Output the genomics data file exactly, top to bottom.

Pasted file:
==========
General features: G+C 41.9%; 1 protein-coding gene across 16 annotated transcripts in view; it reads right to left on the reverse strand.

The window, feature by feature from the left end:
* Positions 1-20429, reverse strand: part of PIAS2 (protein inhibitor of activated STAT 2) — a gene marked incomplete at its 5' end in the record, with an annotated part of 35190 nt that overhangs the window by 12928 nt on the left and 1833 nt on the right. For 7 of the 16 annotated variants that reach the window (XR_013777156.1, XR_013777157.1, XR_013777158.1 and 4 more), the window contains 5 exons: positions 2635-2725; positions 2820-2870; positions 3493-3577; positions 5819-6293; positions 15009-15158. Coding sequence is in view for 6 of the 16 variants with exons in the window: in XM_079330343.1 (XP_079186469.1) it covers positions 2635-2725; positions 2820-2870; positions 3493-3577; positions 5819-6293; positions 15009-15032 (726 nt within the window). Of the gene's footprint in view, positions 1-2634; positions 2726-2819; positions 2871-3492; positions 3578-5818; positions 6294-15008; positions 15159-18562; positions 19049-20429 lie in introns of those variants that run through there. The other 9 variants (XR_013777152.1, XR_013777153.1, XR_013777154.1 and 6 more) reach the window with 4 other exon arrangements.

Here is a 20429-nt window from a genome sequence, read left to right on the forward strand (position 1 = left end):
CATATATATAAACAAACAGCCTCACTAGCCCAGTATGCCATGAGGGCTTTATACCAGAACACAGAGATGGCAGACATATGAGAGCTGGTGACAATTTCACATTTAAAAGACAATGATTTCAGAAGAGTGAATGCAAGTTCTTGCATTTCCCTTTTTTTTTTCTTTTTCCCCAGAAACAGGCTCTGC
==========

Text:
General features: G+C 41.9%; 1 protein-coding gene across 16 annotated transcripts in view; it reads right to left on the reverse strand.

The window, feature by feature from the left end:
* Positions 1-20429, reverse strand: part of PIAS2 (protein inhibitor of activated STAT 2) — a gene marked incomplete at its 5' end in the record, with an annotated part of 35190 nt that overhangs the window by 12928 nt on the left and 1833 nt on the right. For 7 of the 16 annotated variants that reach the window (XR_013777156.1, XR_013777157.1, XR_013777158.1 and 4 more), the window contains 5 exons: positions 2635-2725; positions 2820-2870; positions 3493-3577; positions 5819-6293; positions 15009-15158. Coding sequence is in view for 6 of the 16 variants with exons in the window: in XM_079330343.1 (XP_079186469.1) it covers positions 2635-2725; positions 2820-2870; positions 3493-3577; positions 5819-6293; positions 15009-15032 (726 nt within the window). Of the gene's footprint in view, positions 1-2634; positions 2726-2819; positions 2871-3492; positions 3578-5818; positions 6294-15008; positions 15159-18562; positions 19049-20429 lie in introns of those variants that run through there. The other 9 variants (XR_013777152.1, XR_013777153.1, XR_013777154.1 and 6 more) reach the window with 4 other exon arrangements.

Here is a 20429-nt window from a genome sequence, read left to right on the forward strand (position 1 = left end):
CATATATATAAACAAACAGCCTCACTAGCCCAGTATGCCATGAGGGCTTTATACCAGAACACAGAGATGGCAGACATATGAGAGCTGGTGACAATTTCACATTTAAAAGACAATGATTTCAGAAGAGTGAATGCAAGTTCTTGCATTTCCCTTTTTTTTTTCTTTTTCCCCAGAAACAGGCTCTGC